The US Army says that it is finally ready to begin aggressively moving to the cloud, after much delays.
Lt. Gen. John Morrison, deputy chief of staff for cyber, said that the groundwork had now been laid, allowing for “much more rapid movement to the cloud." He called the next year a period “of action and acceleration,” in comments first reported by C4ISRnet.
Morrison said at the AFCEA TechNet Augusta conference: "We are putting the requisite capabilities into the hands of our operational formation so they can understand the applications that now need to move to the cloud, and we are aligning the requisite combat power to assist in that migration. It is going to be much faster.”
The US Army has requested $16.6 billion in funding for cyber and IT for the next fiscal year, which starts in October. The Army expects to spend heavily on the cloud, and sees savings in continuing to shut data centers.
Army Chief Information Officer Raj Iyer is leading an effort to find how many data centers the US Army uses, and which ones can be shut. “What we have learned very quickly is it’s not about the data center, it’s about the applications and the data that’s in the data center,” Morrison said. “What is cloud ready? What is not cloud ready? Et cetera. And that’s sort of been where we’ve gotten a little pitchy at times.”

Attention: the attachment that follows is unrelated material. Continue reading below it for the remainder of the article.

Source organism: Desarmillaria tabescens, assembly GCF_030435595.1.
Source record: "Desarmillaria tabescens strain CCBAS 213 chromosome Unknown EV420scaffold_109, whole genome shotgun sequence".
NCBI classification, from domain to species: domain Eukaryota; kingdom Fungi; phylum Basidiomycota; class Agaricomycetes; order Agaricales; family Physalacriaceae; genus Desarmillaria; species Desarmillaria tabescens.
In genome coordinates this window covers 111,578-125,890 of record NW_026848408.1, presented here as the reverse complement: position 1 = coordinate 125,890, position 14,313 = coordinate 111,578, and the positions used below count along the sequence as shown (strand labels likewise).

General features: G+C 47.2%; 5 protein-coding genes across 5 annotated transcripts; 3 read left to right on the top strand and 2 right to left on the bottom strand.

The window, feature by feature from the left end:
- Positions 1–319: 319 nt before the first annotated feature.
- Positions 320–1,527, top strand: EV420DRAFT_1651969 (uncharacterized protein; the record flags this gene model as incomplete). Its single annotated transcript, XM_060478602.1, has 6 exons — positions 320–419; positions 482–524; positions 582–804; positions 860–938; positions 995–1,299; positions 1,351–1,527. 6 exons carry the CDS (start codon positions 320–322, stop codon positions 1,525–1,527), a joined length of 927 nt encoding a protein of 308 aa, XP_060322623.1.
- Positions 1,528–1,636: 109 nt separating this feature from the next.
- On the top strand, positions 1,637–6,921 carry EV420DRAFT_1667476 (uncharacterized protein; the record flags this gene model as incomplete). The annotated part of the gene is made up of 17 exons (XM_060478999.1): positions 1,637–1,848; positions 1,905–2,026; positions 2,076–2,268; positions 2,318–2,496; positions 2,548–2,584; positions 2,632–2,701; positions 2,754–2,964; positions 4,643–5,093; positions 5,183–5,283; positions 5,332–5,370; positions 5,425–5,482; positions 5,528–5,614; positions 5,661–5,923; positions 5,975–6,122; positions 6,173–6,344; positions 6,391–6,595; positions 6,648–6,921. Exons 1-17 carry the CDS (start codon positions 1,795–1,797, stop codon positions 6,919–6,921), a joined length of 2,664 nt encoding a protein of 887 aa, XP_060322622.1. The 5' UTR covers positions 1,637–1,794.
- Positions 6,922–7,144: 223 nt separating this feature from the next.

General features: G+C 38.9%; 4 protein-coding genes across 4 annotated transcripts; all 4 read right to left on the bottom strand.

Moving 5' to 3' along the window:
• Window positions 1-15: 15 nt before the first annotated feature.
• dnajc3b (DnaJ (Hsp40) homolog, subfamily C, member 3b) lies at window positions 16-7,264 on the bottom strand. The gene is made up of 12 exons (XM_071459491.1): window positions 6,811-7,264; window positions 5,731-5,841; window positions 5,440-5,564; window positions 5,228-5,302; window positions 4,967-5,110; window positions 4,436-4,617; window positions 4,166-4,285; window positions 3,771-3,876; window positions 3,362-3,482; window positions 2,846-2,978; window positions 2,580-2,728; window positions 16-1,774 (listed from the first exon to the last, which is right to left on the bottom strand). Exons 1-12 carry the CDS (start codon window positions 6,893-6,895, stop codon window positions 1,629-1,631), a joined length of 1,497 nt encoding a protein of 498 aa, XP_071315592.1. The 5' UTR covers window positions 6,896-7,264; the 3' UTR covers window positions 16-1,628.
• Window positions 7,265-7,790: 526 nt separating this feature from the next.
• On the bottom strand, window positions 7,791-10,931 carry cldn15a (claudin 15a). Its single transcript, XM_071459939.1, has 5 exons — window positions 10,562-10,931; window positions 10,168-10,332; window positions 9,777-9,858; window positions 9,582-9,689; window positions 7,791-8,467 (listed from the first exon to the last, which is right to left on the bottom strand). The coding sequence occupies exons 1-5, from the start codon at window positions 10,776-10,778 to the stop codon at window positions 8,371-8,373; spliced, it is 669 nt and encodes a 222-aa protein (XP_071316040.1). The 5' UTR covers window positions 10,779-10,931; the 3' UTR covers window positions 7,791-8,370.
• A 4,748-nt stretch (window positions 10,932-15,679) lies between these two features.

Data center closures have taken far longer than expected in the Army, with efforts beginning way back in 2010 with the Federal Data Center Consolidation Initiative and subsequent 2016 Data Center Optimization Initiative.
Those acts ordered the Army to shut down 60 percent of its nearly 1,200 data centers by fiscal 2018 - with data centers defined as essentially server closets and up. But the Army did not hit that goal, despite multiple task forces and multiple commitments to a war on waste.
At the same time, the Department of Defense's main cloud project - JEDI - collapsed after legal fights between Amazon Web Services and Microsoft Azure, and amid claims of presidential interference during the Trump era.
The reworked JWCC will see Amazon, Google, Microsoft, and Oracle bid for different workloads under a unified framework. But it too has been repeatedly delayed, with the first awards set to be made by the end of this calendar year.